Cast iron carp (koi) garden lantern.
Did you know that in China and Japan carp symbolize fortitude and endurance? I didn't know that until after I brought this handsome fellow home.
One morning, several years ago, Beth and I were out on our morning walk on the Fanno Creek Trail. As we crossed a street that bisects the trail we saw a poster for an estate sale just up the street and decided to check it out. What we discovered was a very unusual little home, built around a central courtyard and filled with lovely things from around the world, mostly Asian in origin. The couple who lived there had both died and everything was for sale. Beth fell in love with a small painting of a Chinese couple and I loved the carp the moment I saw it. We paid for our treasures and continued our walk. The carp is cast iron and hangs from a heavy iron chain. I started out swinging him along by his chain, but I kept bumping my leg with the heavy piece and my arm began to ache from the weight. I changed arms, but the further I walked the heavier he seemed to become. Finally, I wrapped him in my sweatshirt and carried him in both arms like a baby—a very hefty baby. By the time we reached the end of our three-mile walk my shoulders and neck were straining with the weight and I was puffing and panting pretty hard! I stopped at a garden shop on my way home to buy an iron crook to plant in the garden where I wanted to hang my carp. Once I had cleaned him up and hung him I knew it was worth all the effort. Now he swims through our new garden. This is how he looks at night with a candle inside.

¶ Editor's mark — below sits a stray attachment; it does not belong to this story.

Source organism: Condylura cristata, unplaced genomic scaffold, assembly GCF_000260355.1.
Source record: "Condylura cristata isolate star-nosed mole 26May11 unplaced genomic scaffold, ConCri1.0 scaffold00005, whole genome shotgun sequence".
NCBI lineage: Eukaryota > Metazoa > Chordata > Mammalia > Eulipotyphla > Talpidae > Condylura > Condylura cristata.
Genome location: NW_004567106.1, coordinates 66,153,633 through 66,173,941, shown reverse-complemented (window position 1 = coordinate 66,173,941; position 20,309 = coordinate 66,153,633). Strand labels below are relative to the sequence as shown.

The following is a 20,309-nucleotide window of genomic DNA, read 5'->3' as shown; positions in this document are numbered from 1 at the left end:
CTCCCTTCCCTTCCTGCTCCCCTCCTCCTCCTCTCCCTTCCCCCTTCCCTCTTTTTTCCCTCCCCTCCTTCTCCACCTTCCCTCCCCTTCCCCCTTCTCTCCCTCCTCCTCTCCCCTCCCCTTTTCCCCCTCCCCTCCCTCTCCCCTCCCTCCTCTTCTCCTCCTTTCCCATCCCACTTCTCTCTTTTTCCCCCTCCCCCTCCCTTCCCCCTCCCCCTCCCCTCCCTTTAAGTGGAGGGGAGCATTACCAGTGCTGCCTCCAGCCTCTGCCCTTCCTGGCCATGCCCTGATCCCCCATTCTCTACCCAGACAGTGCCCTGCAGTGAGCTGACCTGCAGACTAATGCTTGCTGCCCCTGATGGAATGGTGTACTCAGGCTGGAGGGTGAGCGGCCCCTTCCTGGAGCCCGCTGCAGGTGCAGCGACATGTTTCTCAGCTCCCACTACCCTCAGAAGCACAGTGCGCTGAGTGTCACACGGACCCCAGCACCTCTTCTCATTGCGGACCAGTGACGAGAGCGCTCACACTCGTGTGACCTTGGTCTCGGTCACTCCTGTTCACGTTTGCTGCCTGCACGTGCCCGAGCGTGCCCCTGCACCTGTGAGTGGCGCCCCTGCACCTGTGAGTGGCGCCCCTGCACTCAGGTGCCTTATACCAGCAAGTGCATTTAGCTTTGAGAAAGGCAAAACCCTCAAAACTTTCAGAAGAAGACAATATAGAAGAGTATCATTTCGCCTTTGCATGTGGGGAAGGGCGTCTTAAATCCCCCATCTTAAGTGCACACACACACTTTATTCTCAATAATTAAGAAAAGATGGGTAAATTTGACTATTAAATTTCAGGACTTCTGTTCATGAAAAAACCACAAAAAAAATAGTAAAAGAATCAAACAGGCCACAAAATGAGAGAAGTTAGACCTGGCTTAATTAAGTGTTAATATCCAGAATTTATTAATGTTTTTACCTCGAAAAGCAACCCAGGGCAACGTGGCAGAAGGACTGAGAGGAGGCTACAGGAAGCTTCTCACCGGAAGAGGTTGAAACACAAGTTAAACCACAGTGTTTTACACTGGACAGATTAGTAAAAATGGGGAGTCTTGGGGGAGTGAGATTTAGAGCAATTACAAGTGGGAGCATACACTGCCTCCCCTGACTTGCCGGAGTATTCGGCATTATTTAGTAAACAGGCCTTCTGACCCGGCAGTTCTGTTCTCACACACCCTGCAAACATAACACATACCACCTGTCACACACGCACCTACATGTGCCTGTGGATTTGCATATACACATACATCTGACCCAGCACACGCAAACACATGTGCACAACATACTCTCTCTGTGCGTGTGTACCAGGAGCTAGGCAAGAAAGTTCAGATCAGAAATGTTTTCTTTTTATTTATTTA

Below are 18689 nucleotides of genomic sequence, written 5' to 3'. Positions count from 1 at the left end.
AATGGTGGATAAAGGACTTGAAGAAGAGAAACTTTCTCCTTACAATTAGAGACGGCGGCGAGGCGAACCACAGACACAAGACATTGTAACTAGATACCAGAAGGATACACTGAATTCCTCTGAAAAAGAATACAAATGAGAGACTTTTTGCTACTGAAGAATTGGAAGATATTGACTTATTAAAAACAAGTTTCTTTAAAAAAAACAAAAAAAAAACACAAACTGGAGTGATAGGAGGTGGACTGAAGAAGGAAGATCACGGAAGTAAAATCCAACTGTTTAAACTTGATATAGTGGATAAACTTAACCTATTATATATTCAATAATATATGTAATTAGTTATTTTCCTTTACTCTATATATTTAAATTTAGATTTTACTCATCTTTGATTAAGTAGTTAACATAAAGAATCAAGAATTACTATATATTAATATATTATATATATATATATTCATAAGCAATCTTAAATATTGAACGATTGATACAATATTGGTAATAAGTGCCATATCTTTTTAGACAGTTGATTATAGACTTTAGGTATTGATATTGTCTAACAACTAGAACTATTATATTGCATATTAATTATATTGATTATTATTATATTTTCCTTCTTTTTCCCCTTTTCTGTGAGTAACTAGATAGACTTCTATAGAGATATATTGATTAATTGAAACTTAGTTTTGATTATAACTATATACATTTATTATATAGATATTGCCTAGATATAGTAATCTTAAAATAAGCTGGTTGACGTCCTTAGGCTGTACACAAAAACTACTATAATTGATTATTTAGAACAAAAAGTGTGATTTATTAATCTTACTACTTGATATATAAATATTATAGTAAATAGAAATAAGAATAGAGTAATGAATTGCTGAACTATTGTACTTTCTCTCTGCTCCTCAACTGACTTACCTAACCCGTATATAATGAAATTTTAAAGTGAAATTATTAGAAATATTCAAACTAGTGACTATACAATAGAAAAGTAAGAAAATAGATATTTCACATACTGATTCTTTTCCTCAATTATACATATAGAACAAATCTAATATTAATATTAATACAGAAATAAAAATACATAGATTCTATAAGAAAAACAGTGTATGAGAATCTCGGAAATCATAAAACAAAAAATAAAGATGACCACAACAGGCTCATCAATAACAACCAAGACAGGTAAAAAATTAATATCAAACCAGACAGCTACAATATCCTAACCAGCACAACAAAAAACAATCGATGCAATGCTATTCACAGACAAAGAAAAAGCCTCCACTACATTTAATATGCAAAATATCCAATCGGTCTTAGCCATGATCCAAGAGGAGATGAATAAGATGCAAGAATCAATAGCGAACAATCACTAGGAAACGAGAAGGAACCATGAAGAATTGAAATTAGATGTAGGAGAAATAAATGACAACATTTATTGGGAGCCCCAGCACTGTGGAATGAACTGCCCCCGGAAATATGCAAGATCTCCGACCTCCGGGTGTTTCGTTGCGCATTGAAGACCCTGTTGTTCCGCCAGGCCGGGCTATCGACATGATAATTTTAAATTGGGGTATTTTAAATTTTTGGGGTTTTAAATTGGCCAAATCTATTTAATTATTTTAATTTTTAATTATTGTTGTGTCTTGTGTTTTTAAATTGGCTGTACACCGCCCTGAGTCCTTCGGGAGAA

this site from England, where you can order a very similar one.
To me, previously owned and loved (I imagine) objects carry with them a bit of history and untold stories that make them much more special than something plucked off a store shelf, pristine and stickered and documented. I wonder where his previous owners got him. I imagine that he brought them a lot of pleasure and I hope they would approve of his current home.